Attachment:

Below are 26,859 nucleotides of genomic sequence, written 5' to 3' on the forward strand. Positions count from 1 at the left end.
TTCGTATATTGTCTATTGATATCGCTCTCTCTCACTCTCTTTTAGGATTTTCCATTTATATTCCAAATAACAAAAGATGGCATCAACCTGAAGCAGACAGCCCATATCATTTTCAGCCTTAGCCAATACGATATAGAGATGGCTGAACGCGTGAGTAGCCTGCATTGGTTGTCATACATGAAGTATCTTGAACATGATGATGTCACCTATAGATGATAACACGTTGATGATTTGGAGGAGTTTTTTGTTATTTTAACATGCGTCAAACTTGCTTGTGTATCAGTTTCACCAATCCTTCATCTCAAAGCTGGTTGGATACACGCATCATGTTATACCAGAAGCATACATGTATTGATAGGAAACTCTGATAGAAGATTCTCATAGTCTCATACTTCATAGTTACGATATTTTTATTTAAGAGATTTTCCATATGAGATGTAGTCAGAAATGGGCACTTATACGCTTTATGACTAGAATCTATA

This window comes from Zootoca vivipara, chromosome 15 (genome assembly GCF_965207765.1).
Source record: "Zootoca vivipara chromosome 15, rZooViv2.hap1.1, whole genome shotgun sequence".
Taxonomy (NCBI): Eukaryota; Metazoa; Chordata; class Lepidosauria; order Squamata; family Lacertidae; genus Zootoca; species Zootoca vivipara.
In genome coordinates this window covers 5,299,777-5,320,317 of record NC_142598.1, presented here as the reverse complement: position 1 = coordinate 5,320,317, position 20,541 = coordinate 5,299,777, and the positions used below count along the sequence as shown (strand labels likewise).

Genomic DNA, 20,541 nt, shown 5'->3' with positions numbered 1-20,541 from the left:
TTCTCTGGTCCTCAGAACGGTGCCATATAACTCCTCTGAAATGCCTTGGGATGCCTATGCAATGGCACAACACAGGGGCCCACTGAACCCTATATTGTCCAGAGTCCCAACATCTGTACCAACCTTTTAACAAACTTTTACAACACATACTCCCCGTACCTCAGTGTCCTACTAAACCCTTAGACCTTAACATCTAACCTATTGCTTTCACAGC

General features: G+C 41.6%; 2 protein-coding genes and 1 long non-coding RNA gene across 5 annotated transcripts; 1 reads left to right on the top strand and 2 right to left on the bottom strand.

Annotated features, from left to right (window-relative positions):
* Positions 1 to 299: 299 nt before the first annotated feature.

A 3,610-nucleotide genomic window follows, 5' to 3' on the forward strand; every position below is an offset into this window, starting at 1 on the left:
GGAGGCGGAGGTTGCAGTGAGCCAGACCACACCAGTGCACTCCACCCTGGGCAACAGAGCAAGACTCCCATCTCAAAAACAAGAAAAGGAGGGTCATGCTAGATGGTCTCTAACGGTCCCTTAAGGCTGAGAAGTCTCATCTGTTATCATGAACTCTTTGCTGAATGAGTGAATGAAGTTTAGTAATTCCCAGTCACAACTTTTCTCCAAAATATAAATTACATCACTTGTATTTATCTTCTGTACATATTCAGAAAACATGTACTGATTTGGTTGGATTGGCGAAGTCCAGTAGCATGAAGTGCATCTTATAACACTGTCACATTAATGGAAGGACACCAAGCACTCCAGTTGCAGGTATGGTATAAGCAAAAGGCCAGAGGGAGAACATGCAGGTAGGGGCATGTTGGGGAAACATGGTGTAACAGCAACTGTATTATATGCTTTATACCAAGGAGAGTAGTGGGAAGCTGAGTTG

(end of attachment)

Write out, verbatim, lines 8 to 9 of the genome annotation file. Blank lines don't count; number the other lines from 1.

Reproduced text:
TTCTCTGGTCCTCAGAACGGTGCCATATAACTCCTCTGAAATGCCTTGGGATGCCTATGCAATGGCACAACACAGGGGCCCACTGAACCCTATATTGTCCAGAGTCCCAACATCTGTACCAACCTTTTAACAAACTTTTACAACACATACTCCCCGTACCTCAGTGTCCTACTAAACCCTTAGACCTTAACATCTAACCTATTGCTTTCACAGC

General features: G+C 41.6%; 2 protein-coding genes and 1 long non-coding RNA gene across 5 annotated transcripts; 1 reads left to right on the top strand and 2 right to left on the bottom strand.